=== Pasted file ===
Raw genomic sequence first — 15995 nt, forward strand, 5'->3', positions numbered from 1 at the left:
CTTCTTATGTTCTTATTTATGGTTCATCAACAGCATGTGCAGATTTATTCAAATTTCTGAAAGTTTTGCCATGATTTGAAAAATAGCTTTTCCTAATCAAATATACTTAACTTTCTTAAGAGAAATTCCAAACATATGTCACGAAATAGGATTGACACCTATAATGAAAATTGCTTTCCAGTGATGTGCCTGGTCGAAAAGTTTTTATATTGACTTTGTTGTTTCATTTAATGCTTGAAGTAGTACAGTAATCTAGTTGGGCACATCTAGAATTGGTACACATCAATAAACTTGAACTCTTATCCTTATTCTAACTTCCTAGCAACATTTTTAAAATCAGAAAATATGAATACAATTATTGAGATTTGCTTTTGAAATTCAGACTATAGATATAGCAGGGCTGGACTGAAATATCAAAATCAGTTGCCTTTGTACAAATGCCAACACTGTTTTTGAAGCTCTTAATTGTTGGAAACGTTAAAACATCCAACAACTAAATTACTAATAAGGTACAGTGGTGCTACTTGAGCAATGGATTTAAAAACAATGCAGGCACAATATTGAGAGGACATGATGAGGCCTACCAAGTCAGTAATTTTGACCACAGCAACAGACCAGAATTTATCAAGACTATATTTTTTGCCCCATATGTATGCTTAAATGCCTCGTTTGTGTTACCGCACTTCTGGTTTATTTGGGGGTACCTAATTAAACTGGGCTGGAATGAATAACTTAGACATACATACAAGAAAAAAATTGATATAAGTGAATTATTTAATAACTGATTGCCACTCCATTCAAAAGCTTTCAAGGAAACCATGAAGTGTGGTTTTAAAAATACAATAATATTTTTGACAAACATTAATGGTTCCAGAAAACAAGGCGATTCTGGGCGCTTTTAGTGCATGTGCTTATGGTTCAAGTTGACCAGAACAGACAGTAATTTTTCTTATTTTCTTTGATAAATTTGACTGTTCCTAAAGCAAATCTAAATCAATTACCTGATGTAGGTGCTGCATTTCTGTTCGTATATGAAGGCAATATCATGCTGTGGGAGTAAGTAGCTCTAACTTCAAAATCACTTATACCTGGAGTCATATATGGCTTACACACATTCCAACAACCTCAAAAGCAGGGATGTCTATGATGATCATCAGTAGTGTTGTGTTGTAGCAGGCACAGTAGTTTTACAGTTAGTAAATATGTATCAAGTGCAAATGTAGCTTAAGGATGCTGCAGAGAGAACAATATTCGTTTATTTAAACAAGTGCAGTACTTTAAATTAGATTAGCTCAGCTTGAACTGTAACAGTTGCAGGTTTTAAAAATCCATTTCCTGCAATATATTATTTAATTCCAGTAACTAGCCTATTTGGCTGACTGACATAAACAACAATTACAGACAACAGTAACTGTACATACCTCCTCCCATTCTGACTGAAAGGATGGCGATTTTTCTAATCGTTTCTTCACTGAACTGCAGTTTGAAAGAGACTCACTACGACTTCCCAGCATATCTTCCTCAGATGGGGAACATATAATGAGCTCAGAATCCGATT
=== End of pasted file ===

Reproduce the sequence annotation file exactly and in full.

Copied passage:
Raw genomic sequence first — 15995 nt, forward strand, 5'->3', positions numbered from 1 at the left:
CTTCTTATGTTCTTATTTATGGTTCATCAACAGCATGTGCAGATTTATTCAAATTTCTGAAAGTTTTGCCATGATTTGAAAAATAGCTTTTCCTAATCAAATATACTTAACTTTCTTAAGAGAAATTCCAAACATATGTCACGAAATAGGATTGACACCTATAATGAAAATTGCTTTCCAGTGATGTGCCTGGTCGAAAAGTTTTTATATTGACTTTGTTGTTTCATTTAATGCTTGAAGTAGTACAGTAATCTAGTTGGGCACATCTAGAATTGGTACACATCAATAAACTTGAACTCTTATCCTTATTCTAACTTCCTAGCAACATTTTTAAAATCAGAAAATATGAATACAATTATTGAGATTTGCTTTTGAAATTCAGACTATAGATATAGCAGGGCTGGACTGAAATATCAAAATCAGTTGCCTTTGTACAAATGCCAACACTGTTTTTGAAGCTCTTAATTGTTGGAAACGTTAAAACATCCAACAACTAAATTACTAATAAGGTACAGTGGTGCTACTTGAGCAATGGATTTAAAAACAATGCAGGCACAATATTGAGAGGACATGATGAGGCCTACCAAGTCAGTAATTTTGACCACAGCAACAGACCAGAATTTATCAAGACTATATTTTTTGCCCCATATGTATGCTTAAATGCCTCGTTTGTGTTACCGCACTTCTGGTTTATTTGGGGGTACCTAATTAAACTGGGCTGGAATGAATAACTTAGACATACATACAAGAAAAAAATTGATATAAGTGAATTATTTAATAACTGATTGCCACTCCATTCAAAAGCTTTCAAGGAAACCATGAAGTGTGGTTTTAAAAATACAATAATATTTTTGACAAACATTAATGGTTCCAGAAAACAAGGCGATTCTGGGCGCTTTTAGTGCATGTGCTTATGGTTCAAGTTGACCAGAACAGACAGTAATTTTTCTTATTTTCTTTGATAAATTTGACTGTTCCTAAAGCAAATCTAAATCAATTACCTGATGTAGGTGCTGCATTTCTGTTCGTATATGAAGGCAATATCATGCTGTGGGAGTAAGTAGCTCTAACTTCAAAATCACTTATACCTGGAGTCATATATGGCTTACACACATTCCAACAACCTCAAAAGCAGGGATGTCTATGATGATCATCAGTAGTGTTGTGTTGTAGCAGGCACAGTAGTTTTACAGTTAGTAAATATGTATCAAGTGCAAATGTAGCTTAAGGATGCTGCAGAGAGAACAATATTCGTTTATTTAAACAAGTGCAGTACTTTAAATTAGATTAGCTCAGCTTGAACTGTAACAGTTGCAGGTTTTAAAAATCCATTTCCTGCAATATATTATTTAATTCCAGTAACTAGCCTATTTGGCTGACTGACATAAACAACAATTACAGACAACAGTAACTGTACATACCTCCTCCCATTCTGACTGAAAGGATGGCGATTTTTCTAATCGTTTCTTCACTGAACTGCAGTTTGAAAGAGACTCACTACGACTTCCCAGCATATCTTCCTCAGATGGGGAACATATAATGAGCTCAGAATCCGATT